Friday 20 October 2017

Tourist chiefs urged to market North and Belfast 'gateway'

Giant's Causeway
Giant's Causeway
Colm Kelpie

Colm Kelpie

THE weaker pound has made Northern Ireland a more attractive destination for British tourists and the Republic more expensive and less appealing, the head of Belfast International Airport has said.

In a letter to Taoiseach Enda Kenny, Graham Keddie argued the island's tourism offering needs to be recalibrated and that Belfast should be the "gateway" to not only Northern Ireland, but also the Republic.

And he urged Mr Kenny to "impress upon" Tourism Ireland the need to refocus its work on the North.

"This, of course, requires Tourism Ireland Limited (TIL) to adopt a much more proactive stance in the crucial GB market," Mr Keddie wrote in the letter, which was obtained by the BBC Northern Ireland political programme, The View.

"Just as TIL aggressively marketed and promoted the Republic of Ireland through Dublin, we expect no less an effort now that the situation is reversed. Perhaps that is something you and your colleagues could impress upon TIL in the interests of fairness and equality."

Sterling has slumped almost a fifth since the Brexit vote on June 23, although it has strengthened recently from the 90 pence to the €1 mark, to about 85 pence.

However, the weakened pound has made it more expensive for British tourists to visit the Republic.

"A weaker pound makes Northern Ireland a much more attractive proposition for tourists from Great Britain. The flip side is that a stronger euro makes the Republic of Ireland much more expensive and, therefore, much less attractive," Mr Keddie wrote.

"We view this as an opportunity to recalibrate the tourism 'balance sheet' where the lion's share of advantage flowed in the Republic of Ireland's direction. Now, for the first time, we can say to an important market that they can use Belfast as the 'gateway' to not only Northern Ireland, but the island as a whole."

Figures released yesterday by the Central Statistics Office show that despite the Brexit vote and the slump in sterling, visitors from Britain here jumped 7.9pc between August and October to 1.1 million.

And for the first 10 months of the year, they were up 11.9pc to 3.3 million.

"This is particularly positive following the outcome of the UK referendum, as Great Britain continues to be a very important source market for Ireland," Tourism Minister Shane Ross said.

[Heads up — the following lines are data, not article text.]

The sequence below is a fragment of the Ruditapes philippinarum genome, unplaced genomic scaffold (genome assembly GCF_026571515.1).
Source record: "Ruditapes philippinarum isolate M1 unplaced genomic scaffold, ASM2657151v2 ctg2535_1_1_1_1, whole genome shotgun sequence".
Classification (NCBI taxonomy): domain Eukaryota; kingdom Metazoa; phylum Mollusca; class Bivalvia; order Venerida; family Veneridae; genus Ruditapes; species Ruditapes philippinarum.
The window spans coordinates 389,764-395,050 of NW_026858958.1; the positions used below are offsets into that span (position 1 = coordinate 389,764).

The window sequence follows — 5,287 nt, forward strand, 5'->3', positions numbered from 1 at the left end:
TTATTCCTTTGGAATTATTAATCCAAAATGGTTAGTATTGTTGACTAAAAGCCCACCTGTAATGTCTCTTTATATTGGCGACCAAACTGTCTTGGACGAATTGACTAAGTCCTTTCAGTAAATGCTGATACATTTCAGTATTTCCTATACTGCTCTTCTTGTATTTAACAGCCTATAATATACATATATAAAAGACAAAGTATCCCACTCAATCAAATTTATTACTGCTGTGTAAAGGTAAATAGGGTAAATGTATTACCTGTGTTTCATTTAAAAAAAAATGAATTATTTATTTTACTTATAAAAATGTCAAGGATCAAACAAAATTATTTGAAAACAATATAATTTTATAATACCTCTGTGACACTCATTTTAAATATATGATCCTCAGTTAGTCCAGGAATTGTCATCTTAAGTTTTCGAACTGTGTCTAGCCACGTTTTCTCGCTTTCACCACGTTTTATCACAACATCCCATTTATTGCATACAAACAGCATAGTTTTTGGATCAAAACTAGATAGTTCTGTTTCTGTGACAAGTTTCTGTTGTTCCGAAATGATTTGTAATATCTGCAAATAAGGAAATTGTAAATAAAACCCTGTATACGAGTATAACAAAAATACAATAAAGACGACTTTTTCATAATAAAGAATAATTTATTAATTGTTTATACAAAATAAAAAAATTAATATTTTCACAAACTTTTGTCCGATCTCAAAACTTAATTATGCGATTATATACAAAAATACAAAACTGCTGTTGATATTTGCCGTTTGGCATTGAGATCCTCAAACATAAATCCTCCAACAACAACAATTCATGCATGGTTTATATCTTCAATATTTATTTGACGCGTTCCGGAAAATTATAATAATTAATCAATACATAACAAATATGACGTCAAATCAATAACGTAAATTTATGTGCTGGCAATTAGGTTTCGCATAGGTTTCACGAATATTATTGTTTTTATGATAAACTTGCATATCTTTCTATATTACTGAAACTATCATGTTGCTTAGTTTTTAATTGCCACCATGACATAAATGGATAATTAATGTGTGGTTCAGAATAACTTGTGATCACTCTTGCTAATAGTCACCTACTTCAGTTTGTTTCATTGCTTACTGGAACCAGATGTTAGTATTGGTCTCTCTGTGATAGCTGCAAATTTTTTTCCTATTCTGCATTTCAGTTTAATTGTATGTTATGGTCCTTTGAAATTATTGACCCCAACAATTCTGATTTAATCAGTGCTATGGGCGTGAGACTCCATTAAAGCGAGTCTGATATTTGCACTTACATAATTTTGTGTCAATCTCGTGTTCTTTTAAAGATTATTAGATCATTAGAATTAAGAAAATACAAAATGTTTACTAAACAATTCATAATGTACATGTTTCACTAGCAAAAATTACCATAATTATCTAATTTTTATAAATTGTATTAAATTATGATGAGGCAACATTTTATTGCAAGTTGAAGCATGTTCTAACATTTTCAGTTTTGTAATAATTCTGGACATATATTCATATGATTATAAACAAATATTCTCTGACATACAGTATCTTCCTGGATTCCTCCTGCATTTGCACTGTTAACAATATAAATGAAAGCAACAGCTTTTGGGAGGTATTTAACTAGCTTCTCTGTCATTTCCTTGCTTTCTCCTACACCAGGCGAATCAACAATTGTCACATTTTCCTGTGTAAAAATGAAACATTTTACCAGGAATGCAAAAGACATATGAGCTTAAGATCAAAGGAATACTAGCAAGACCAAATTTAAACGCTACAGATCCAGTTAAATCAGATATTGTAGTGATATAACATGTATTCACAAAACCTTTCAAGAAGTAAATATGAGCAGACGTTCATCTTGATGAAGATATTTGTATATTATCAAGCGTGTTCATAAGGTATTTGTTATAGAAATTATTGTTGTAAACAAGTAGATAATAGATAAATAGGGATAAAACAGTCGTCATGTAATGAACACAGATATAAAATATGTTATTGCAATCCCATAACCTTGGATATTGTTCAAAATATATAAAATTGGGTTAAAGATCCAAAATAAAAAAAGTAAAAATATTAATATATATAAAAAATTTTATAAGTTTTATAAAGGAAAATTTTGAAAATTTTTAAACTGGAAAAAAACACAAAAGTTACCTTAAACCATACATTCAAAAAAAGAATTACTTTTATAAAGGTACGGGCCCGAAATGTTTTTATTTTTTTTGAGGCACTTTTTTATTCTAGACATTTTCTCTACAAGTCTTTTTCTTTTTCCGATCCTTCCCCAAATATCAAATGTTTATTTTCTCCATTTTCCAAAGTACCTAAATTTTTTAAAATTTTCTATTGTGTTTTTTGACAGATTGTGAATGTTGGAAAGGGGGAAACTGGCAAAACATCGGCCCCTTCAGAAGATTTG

Overall, the number of trips to Ireland increased in the August to October period by 9.4pc to 2.85 million.

There were 2.3 million overnight trips to Northern Ireland from visitors outside the region last year, up 6pc on 2014, figures released earlier this year from the Northern Ireland Statistics and Research Agency showed.

England, the Republic, Scotland, the US and Germany accounted for the top five visitor sources, as travellers flocked to the North to visit popular locations like the Giant's Causeway, the Titanic Centre in Belfast, Derry City and the Dark Hedges in Co Antrim, made famous by the hit TV show, Game of Thrones.

Mr Keddie said Northern Ireland represented tremendous value for money for people from the Republic.

And he also argued that the Brexit vote was not "by any means all doom and gloom for Northern Ireland", as he pointed out that exports to Britain from the North have been unaffected.

"In fact, we anticipate an increase in internal UK freight traffic as price advantage over produce from the EU proves a more feasible proposition," he wrote.

Tourism Ireland said it continues to promote Northern Ireland in 23 markets around the world.

"The most recent NISRA (Northern Ireland Statistics and Research Agency) figures confirm growth of +9pc in overseas visitors in the first half of 2016 - including growth of 10pc in visitor numbers from Britain and +29pc in holiday visitors from Britain," a spokeswoman said.

She said plans to promote the island in Britain and elsewhere in the world for next year will be launched in Belfast and Dublin next week.

Irish Independent

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